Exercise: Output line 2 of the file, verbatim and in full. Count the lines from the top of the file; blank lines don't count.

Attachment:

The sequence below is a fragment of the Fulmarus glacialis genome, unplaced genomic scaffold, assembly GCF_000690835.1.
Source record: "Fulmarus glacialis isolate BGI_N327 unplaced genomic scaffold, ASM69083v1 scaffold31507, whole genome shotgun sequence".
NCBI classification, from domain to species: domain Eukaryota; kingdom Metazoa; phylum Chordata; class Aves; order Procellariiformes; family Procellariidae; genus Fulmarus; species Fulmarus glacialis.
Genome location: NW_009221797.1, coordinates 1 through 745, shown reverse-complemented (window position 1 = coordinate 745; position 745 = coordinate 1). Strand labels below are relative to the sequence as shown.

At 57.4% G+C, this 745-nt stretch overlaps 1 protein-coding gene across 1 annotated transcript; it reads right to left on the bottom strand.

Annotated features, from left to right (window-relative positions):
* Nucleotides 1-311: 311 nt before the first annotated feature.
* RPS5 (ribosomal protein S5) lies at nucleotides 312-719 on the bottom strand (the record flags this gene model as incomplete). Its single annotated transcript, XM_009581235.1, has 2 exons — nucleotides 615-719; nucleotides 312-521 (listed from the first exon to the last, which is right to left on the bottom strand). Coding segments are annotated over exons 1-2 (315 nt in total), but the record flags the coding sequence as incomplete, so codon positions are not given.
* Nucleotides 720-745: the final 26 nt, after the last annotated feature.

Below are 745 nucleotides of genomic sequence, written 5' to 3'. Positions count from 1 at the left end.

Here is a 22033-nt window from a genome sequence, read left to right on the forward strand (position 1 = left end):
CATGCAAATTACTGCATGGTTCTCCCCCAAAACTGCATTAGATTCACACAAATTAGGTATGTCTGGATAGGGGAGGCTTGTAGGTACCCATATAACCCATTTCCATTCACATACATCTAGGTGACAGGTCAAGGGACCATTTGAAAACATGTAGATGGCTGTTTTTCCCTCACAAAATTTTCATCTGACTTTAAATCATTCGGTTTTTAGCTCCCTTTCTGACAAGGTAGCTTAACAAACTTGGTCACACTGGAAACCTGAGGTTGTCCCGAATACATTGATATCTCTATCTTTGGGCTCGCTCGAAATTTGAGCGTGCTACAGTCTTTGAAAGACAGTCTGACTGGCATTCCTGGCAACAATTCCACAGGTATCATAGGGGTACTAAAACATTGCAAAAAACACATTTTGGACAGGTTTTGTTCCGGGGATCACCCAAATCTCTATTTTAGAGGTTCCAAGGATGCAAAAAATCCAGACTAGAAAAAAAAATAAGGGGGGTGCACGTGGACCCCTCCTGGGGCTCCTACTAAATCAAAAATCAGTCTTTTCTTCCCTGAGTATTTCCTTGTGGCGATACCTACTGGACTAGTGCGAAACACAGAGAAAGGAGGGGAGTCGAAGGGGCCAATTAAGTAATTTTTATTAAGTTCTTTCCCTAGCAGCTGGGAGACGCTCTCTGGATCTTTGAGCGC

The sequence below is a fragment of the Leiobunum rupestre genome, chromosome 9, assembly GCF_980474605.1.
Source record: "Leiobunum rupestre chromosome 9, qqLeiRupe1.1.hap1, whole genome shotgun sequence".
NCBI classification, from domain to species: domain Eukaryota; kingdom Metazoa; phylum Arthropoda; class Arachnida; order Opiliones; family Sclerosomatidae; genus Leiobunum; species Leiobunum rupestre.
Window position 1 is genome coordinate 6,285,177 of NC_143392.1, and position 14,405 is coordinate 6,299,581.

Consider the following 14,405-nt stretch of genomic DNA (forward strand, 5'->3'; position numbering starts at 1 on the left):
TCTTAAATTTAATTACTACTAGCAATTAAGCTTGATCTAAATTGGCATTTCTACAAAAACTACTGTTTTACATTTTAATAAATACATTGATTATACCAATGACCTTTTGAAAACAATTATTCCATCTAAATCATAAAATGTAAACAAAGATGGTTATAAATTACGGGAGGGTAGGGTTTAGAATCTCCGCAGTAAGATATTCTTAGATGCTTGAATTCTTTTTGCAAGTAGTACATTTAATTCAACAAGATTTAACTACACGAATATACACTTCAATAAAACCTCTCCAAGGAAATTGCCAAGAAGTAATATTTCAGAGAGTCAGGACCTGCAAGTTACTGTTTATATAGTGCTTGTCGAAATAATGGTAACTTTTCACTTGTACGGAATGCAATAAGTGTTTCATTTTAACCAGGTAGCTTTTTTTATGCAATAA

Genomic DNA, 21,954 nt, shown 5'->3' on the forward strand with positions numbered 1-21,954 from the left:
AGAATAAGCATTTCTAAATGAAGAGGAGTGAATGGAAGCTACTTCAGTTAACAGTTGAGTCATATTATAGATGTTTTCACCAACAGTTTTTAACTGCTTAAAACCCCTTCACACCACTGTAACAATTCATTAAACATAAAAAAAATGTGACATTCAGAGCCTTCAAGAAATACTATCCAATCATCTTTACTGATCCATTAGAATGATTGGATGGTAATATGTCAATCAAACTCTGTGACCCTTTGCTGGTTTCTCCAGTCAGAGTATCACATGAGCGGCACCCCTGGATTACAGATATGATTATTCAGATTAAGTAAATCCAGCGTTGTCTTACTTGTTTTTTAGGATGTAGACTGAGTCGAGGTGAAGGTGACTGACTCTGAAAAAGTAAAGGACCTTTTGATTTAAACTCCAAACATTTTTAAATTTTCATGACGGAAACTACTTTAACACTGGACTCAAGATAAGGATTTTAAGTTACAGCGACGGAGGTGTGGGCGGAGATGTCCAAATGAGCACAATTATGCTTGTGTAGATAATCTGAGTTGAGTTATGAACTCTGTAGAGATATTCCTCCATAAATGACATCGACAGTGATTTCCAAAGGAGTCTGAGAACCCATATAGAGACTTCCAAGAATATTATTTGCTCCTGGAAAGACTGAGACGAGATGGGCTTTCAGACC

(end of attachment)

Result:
Source record: "Fulmarus glacialis isolate BGI_N327 unplaced genomic scaffold, ASM69083v1 scaffold31507, whole genome shotgun sequence".